Wednesday, April 16, 2003
By MARC COHN
Special to the News
The Hood River News of March 29 had a number of letters and an Op-Ed piece all commenting negatively on “Operation Iraqi Freedom.” Unfortunately, these comments are just not based in reality.
Wendy Best would blame George Bush for our current economy when virtually every expert agrees the primary cause is the excesses of the “dot-bomb” phenomenon that drained one trillion dollars of investment capital and produced nothing in return (except a number of very young, very rich millionaires). Neither Mr. Bush nor Mr. Clinton nor any other president has been able to control senseless speculation or its negative effects.
Leigh Hancock worries about how many people will die in “this senseless war.” I don’t know but I do know the number of Iraqis Saddam has already killed and the casualties in this war cannot possibly come close to that total.
It makes sense to me to end the regime that has killed several hundred thousand of its own citizens even if it means that some more might die in the process.
Dee Holzman claims the administration is misguided but can there be any doubt that Iraq under Saddam has actively aided terror groups with various kinds of assistance and that the potential of providing them with nerve gas or anthrax is real? Yes, terrorism is accomplished by a “borderless enemy,” but too often they are “sponsored” by rogue states.
Lastly, Diane Allen tries to make a case for the current wave of war protestors. The problem is that the massive (and effective) rallies she alludes to that helped end the Vietnam War were not in violation of the law. Instead, they were held with proper permits and did not disrupt or interfere with people trying to conduct their everyday lives. The First Amendment does NOT guarantee the right to break the law.
The Hood River News op-ed piece warned “many were wary about picking a fight.” War is a terrible thing for everyone involved. The violence de-humanizes us all. But there are people and circumstances that offer no other options absent surrender. To allow Iraq to continue to defy the United Nations after 1991 was a mistake and we are now paying for the United Nations reluctance to face up to the problem. And oh yes, when the final accounting is in we will see that there were many multi-million dollar arms deals between Iraq and the French, Germany and Russia. Shame on them.
It irks me that many of those protesting the war seek to find ulterior motives when the simple explanation is that our president simply did not want to gamble with the fate of the United States against the potential damage of a madman. In 1963 President Kennedy gave Khrushchev a similar ultimatum — remove Soviet missiles from Cuba in 48 hours or face the Strategic Air Command with B52s carrying nuclear bombs. Unfortunately, Saddam did not take advantage of his 48-hour grace period.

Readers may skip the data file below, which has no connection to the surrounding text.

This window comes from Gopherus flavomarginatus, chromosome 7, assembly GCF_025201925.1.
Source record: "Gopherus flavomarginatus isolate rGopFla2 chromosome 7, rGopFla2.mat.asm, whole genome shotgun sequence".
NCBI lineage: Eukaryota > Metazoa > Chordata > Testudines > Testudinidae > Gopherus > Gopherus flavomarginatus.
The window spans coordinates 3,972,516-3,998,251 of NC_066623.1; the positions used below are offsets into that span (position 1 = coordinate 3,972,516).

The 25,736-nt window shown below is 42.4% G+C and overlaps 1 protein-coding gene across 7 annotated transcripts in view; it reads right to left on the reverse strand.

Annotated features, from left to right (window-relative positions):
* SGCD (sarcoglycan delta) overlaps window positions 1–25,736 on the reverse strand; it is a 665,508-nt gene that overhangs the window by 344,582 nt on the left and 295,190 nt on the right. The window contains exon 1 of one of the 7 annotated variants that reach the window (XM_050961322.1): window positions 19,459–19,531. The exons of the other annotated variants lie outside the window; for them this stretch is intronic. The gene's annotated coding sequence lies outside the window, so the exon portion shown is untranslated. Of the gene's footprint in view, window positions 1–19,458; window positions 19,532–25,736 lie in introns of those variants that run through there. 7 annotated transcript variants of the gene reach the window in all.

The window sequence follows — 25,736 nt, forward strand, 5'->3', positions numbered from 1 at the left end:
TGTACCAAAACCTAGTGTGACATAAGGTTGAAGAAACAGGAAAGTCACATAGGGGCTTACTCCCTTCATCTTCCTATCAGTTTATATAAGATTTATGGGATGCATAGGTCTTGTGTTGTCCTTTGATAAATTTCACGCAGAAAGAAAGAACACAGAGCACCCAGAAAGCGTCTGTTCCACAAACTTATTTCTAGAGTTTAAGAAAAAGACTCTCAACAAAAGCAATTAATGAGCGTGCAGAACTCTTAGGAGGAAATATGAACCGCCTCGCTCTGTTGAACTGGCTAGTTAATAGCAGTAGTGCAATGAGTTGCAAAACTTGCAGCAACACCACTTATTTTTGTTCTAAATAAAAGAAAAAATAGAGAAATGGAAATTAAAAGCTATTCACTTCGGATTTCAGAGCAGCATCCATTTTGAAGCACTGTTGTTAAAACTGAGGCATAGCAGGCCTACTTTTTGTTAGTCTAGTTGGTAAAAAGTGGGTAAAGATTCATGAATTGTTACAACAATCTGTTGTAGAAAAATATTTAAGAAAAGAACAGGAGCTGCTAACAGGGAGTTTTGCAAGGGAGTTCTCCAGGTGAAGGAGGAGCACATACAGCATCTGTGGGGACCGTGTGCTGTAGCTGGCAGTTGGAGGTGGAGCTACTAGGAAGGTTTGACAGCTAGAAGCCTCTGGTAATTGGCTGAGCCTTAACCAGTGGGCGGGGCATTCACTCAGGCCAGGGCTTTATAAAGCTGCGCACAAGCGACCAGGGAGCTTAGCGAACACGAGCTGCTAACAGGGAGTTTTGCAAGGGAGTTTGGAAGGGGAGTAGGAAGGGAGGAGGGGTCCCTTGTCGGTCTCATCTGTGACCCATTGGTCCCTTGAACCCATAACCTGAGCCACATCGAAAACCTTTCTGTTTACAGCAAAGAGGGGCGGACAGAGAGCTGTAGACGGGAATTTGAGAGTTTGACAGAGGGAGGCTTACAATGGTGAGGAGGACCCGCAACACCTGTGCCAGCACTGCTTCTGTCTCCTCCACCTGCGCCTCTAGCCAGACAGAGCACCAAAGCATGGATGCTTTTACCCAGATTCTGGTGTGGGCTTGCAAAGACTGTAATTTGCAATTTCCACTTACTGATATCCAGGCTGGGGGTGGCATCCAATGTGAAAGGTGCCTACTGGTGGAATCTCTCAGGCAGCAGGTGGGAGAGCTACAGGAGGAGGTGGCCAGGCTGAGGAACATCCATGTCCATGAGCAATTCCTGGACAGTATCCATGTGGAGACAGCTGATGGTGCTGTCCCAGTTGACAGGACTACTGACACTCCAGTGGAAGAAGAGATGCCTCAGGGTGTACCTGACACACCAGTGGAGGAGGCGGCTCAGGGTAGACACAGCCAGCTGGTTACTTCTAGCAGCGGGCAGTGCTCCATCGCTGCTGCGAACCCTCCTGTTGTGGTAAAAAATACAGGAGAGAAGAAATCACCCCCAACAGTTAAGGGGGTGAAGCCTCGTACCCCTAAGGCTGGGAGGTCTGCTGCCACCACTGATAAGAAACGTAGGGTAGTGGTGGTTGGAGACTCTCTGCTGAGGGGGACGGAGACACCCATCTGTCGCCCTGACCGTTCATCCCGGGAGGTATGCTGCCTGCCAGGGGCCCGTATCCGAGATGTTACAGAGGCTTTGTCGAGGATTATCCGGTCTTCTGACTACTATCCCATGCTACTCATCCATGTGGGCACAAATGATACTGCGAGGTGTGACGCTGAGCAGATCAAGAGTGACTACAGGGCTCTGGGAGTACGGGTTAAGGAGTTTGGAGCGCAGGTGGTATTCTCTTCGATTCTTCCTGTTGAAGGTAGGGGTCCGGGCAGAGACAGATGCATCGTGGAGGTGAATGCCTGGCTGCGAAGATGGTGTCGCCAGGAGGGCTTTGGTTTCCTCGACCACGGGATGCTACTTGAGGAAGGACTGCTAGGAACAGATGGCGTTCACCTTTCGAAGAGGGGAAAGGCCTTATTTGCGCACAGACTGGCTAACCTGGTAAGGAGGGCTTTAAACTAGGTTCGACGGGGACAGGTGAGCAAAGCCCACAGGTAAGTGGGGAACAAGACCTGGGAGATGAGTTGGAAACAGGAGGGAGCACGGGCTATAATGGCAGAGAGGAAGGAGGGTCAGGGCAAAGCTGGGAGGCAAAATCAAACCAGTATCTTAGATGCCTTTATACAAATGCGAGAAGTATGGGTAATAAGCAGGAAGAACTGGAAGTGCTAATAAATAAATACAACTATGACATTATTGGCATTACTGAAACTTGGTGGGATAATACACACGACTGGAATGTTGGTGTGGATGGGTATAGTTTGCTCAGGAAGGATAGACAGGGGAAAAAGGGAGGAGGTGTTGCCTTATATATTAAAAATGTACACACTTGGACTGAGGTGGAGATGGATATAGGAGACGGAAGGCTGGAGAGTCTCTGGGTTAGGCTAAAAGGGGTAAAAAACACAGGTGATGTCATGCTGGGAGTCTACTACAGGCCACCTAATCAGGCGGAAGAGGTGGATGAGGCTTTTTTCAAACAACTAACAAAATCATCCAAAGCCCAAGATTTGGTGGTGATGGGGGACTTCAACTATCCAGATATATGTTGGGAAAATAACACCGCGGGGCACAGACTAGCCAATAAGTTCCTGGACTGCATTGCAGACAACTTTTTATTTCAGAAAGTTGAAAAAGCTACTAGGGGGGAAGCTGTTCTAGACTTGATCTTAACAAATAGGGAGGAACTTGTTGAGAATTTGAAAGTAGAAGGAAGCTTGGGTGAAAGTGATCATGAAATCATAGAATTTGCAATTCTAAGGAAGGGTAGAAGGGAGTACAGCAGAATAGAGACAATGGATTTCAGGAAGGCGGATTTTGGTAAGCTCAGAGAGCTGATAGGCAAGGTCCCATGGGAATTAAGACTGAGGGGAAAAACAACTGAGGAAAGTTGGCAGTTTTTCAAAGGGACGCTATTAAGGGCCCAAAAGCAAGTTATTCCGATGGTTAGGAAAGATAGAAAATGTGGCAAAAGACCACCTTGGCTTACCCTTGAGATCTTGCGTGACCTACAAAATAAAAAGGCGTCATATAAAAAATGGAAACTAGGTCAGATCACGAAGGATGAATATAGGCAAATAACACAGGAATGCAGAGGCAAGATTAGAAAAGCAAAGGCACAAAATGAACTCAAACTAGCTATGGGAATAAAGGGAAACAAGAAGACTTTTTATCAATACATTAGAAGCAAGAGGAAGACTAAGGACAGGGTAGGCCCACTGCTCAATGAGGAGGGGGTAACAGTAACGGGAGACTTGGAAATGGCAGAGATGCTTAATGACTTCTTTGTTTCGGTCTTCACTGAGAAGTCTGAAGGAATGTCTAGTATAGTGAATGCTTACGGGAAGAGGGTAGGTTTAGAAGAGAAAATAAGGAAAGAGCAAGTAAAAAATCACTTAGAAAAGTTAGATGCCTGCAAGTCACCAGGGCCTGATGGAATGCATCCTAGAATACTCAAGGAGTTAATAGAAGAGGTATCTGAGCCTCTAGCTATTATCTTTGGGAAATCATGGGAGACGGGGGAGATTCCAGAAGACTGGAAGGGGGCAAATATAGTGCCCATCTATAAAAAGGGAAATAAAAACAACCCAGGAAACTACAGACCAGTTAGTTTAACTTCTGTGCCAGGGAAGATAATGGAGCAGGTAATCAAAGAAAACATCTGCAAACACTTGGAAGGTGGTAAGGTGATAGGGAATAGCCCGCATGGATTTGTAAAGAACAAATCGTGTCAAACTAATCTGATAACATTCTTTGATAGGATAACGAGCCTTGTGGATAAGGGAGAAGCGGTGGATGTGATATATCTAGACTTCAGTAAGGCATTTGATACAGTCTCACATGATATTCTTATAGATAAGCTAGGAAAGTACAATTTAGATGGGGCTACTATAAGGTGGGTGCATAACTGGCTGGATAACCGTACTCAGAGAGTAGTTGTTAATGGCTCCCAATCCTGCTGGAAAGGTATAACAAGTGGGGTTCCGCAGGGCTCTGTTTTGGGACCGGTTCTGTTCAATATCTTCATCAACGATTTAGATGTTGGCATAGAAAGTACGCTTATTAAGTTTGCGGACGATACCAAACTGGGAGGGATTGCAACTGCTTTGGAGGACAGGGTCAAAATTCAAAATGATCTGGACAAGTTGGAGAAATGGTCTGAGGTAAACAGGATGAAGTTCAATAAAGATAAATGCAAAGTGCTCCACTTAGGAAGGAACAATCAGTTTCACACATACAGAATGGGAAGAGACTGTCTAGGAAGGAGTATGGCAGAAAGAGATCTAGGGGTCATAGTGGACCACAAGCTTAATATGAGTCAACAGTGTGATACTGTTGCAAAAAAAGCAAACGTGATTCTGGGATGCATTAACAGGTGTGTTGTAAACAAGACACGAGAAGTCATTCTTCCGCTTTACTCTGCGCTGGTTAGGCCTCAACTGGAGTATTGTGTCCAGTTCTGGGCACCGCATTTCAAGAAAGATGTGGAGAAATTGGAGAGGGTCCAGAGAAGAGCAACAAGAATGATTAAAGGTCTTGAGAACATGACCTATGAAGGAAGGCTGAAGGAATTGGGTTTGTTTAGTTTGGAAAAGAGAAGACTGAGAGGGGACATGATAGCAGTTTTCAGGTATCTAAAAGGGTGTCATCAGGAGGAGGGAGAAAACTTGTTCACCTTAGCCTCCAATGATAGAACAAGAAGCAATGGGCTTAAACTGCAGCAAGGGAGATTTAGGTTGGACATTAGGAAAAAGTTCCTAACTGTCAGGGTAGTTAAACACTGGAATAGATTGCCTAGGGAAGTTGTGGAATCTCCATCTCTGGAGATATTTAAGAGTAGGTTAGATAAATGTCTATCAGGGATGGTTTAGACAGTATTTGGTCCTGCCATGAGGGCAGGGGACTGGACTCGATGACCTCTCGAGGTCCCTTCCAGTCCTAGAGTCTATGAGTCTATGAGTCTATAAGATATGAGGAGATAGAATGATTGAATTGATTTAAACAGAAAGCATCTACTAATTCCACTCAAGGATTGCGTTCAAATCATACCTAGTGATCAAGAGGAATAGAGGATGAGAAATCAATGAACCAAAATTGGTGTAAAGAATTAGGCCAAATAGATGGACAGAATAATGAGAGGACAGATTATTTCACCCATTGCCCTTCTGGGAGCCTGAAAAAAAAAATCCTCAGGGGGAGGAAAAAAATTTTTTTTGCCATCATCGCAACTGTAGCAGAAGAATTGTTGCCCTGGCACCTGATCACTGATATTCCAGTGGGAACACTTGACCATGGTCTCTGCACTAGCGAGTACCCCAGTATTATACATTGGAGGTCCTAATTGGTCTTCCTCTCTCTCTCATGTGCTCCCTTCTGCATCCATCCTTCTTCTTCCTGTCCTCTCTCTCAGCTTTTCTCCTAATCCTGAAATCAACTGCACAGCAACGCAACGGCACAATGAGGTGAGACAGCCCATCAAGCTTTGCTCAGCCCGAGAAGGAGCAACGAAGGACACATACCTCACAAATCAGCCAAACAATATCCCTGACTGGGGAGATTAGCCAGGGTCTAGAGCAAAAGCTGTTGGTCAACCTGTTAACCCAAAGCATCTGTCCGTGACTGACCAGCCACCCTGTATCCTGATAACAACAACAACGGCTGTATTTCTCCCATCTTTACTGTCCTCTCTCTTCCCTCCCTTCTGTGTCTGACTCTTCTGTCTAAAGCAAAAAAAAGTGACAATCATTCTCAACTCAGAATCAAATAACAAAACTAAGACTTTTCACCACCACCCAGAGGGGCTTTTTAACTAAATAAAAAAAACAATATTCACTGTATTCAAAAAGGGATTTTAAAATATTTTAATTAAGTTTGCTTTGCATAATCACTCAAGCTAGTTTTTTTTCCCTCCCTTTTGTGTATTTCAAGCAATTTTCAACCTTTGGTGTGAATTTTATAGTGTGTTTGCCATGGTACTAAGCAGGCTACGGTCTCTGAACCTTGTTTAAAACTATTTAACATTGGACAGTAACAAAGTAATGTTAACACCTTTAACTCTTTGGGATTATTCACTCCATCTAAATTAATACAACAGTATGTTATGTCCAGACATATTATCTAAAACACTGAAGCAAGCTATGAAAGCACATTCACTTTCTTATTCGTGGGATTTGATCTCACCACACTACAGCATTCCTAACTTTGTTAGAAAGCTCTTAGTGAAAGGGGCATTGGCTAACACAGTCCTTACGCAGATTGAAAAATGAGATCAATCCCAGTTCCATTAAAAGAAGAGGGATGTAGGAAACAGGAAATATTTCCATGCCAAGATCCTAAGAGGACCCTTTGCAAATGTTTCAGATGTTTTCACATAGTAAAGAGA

Marc Cohn lives in Hood River.
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Parkdale third graders sing "12 Disaster Days of Christmas"
Welcome to your sing-able Christmas gift list. What follows is an emergency rendition of “12 Days of Christmas” – for outfitting your home or car in case of snow storm, earthquake, flood or other emergency. Read it as a simple list, or sing it to the tune of “12 Days” – you know, as in “ … and a partridge in a pear tree…” Not to make light of it, but the song is a familiar framework for a set of gift ideas that you could consider gathering together, even if the recipient already owns items such as a bunch of coats, tire chains and flashlights. Stores throughout the Gorge are stocked up on all these items. Buying all 12 days might be prohibitive, but here are three ideas for checking any of the dozen off your list (notations follow, 1-12.) The gift items needed to stay warm, dry and safe are also coded to suggest items in your abode (A) in your car (C) or both (B). 12 Gallons of Water (A) 11 Family meals (B) 10 Cans of propane (A) 9 Hygiene bags (B) 8 Packs of batteries (A) 7 Spare coats (B) 6 Bright red flares (C) 5 Cozy blankets (B) 4 Tire chains (C) 3 Flashlights (B) 2 cell phone chargers (B) 1 And a crush-proof first aid kit (B) Price ranges? Here’s a few quotes for days Three, Two, Four and Nine: n A family gift of flashlights (three will run $15-30, Hood River Supply, Tum-A-Lum) n Cell phone chargers (two will run $30-60) n Tire chains (basic set, $30, Les Schwab, returnable if unused for the winter) n Family meals ($100 or so should cover the basics for three or four reasonably well-fed days) n The home kit should be kept in a handy place near an exit, and remember that water needs to be replenished every few months. If you have a solid first aid kit already, switch out the gift idea with “and-a-sto-o-u-t- tub-for it-all …” Otherwise, it’s a case of assembling your home or car kits and making sure all members of the family know what the resources are and how to use them (ie flares and propane). Emergency situations are at worst life-threatening, at best deeply uncomfortable if you and your family are left without power for an extended period, or traveling and find yourself in a situation where you need to wait out a storm, lengthy traffic delay, or other crisis. Notes on the 12 gift ideas: 12 – Gallons of water: that’s one per person in a four-member family to last for three days, the recommended minimum to be prepared for utility outages. 11 – Easy-open packaged goods, energy bars, dried food and nuts are good things to include for nutrition. Think of what your family of four needs for three days to stay fortified and hydrated (see number 12). Can-opener also recommended 10 – If you have a propane camping stove, keep extra fuel handy. 9 – Hygiene bags: put packaged moistened towelettes, toilet paper, and plastic ties in large garbage bags (for personal sanitation) Resource list courtesy of Hood River County Emergency Management, Barbara Ayers, manager/ 541-386-1213. The county also reminds residents to Get a Kit, Make A Plan to connect your family if separated, and Stay Informed. See www.co.hood-river.or.us to opt-in for citizen alerts. Enlarge